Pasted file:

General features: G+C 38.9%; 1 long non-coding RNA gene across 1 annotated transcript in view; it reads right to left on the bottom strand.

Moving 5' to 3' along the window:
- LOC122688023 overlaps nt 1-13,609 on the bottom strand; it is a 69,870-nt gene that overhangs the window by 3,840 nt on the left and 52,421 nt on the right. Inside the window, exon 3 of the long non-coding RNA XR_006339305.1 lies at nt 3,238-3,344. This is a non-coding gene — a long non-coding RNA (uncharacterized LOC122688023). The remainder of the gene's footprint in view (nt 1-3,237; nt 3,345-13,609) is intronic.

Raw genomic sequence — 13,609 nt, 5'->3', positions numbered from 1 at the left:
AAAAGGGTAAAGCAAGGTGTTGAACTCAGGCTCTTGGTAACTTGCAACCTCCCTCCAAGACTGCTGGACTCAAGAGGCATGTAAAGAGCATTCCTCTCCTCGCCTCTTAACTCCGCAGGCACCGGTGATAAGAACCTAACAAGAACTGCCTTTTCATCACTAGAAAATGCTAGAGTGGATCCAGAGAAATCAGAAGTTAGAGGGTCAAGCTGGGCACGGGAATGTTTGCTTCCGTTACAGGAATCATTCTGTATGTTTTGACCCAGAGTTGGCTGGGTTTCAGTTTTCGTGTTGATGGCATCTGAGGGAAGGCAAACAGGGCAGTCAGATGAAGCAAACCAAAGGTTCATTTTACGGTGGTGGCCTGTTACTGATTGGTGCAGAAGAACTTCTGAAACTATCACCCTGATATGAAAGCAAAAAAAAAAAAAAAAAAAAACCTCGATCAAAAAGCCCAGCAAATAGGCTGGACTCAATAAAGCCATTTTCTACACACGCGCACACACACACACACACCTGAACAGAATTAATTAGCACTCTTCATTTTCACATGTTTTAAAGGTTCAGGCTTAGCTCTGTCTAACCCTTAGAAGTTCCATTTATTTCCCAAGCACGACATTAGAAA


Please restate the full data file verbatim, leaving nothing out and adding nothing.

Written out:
General features: G+C 38.9%; 1 long non-coding RNA gene across 1 annotated transcript in view; it reads right to left on the bottom strand.

Moving 5' to 3' along the window:
- LOC122688023 overlaps nt 1-13,609 on the bottom strand; it is a 69,870-nt gene that overhangs the window by 3,840 nt on the left and 52,421 nt on the right. Inside the window, exon 3 of the long non-coding RNA XR_006339305.1 lies at nt 3,238-3,344. This is a non-coding gene — a long non-coding RNA (uncharacterized LOC122688023). The remainder of the gene's footprint in view (nt 1-3,237; nt 3,345-13,609) is intronic.

Raw genomic sequence — 13,609 nt, 5'->3', positions numbered from 1 at the left:
AAAAGGGTAAAGCAAGGTGTTGAACTCAGGCTCTTGGTAACTTGCAACCTCCCTCCAAGACTGCTGGACTCAAGAGGCATGTAAAGAGCATTCCTCTCCTCGCCTCTTAACTCCGCAGGCACCGGTGATAAGAACCTAACAAGAACTGCCTTTTCATCACTAGAAAATGCTAGAGTGGATCCAGAGAAATCAGAAGTTAGAGGGTCAAGCTGGGCACGGGAATGTTTGCTTCCGTTACAGGAATCATTCTGTATGTTTTGACCCAGAGTTGGCTGGGTTTCAGTTTTCGTGTTGATGGCATCTGAGGGAAGGCAAACAGGGCAGTCAGATGAAGCAAACCAAAGGTTCATTTTACGGTGGTGGCCTGTTACTGATTGGTGCAGAAGAACTTCTGAAACTATCACCCTGATATGAAAGCAAAAAAAAAAAAAAAAAAAAACCTCGATCAAAAAGCCCAGCAAATAGGCTGGACTCAATAAAGCCATTTTCTACACACGCGCACACACACACACACACCTGAACAGAATTAATTAGCACTCTTCATTTTCACATGTTTTAAAGGTTCAGGCTTAGCTCTGTCTAACCCTTAGAAGTTCCATTTATTTCCCAAGCACGACATTAGAAA